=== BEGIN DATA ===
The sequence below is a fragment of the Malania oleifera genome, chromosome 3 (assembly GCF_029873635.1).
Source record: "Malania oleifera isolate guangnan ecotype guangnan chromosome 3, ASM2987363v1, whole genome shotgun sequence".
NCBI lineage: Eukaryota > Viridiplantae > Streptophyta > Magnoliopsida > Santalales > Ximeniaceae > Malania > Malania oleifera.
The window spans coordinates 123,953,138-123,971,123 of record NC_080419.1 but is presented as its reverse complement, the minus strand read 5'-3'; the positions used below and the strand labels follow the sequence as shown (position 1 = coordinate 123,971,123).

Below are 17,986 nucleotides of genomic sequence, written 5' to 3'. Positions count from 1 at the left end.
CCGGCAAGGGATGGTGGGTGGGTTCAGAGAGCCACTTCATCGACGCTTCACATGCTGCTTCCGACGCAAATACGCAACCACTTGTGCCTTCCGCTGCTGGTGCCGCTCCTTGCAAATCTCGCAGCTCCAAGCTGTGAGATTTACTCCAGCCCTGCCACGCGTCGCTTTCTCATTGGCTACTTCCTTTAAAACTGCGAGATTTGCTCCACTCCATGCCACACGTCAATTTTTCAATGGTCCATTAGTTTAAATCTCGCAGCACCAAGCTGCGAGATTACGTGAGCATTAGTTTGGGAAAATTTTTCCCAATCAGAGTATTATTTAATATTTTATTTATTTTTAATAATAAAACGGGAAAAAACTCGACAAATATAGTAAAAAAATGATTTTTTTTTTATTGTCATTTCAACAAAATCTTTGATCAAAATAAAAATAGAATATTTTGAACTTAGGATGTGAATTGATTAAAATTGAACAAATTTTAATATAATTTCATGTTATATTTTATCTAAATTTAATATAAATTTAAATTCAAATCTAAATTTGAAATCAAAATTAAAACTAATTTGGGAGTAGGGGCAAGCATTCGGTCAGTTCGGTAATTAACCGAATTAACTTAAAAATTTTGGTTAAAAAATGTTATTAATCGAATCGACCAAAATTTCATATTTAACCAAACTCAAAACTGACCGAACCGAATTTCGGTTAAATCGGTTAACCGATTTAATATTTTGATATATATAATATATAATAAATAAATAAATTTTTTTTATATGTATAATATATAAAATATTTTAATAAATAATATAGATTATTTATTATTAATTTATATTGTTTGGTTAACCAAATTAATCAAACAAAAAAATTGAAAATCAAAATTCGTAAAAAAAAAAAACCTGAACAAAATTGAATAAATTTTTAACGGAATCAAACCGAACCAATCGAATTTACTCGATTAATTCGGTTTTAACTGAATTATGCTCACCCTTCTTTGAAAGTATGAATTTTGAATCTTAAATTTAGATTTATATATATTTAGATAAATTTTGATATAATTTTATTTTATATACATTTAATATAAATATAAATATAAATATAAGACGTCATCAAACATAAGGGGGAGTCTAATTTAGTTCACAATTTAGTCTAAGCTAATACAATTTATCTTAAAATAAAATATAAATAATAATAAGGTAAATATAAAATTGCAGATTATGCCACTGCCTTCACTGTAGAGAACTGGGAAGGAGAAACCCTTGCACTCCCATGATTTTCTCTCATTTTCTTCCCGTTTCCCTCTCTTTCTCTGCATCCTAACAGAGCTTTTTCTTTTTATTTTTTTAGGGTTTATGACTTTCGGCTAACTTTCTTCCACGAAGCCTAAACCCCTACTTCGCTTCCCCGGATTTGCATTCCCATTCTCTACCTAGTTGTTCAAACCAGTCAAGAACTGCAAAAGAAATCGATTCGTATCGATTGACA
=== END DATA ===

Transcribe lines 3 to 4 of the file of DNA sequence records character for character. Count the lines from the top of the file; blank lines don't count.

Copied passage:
NCBI lineage: Eukaryota > Viridiplantae > Streptophyta > Magnoliopsida > Santalales > Ximeniaceae > Malania > Malania oleifera.
The window spans coordinates 123,953,138-123,971,123 of record NC_080419.1 but is presented as its reverse complement, the minus strand read 5'-3'; the positions used below and the strand labels follow the sequence as shown (position 1 = coordinate 123,971,123).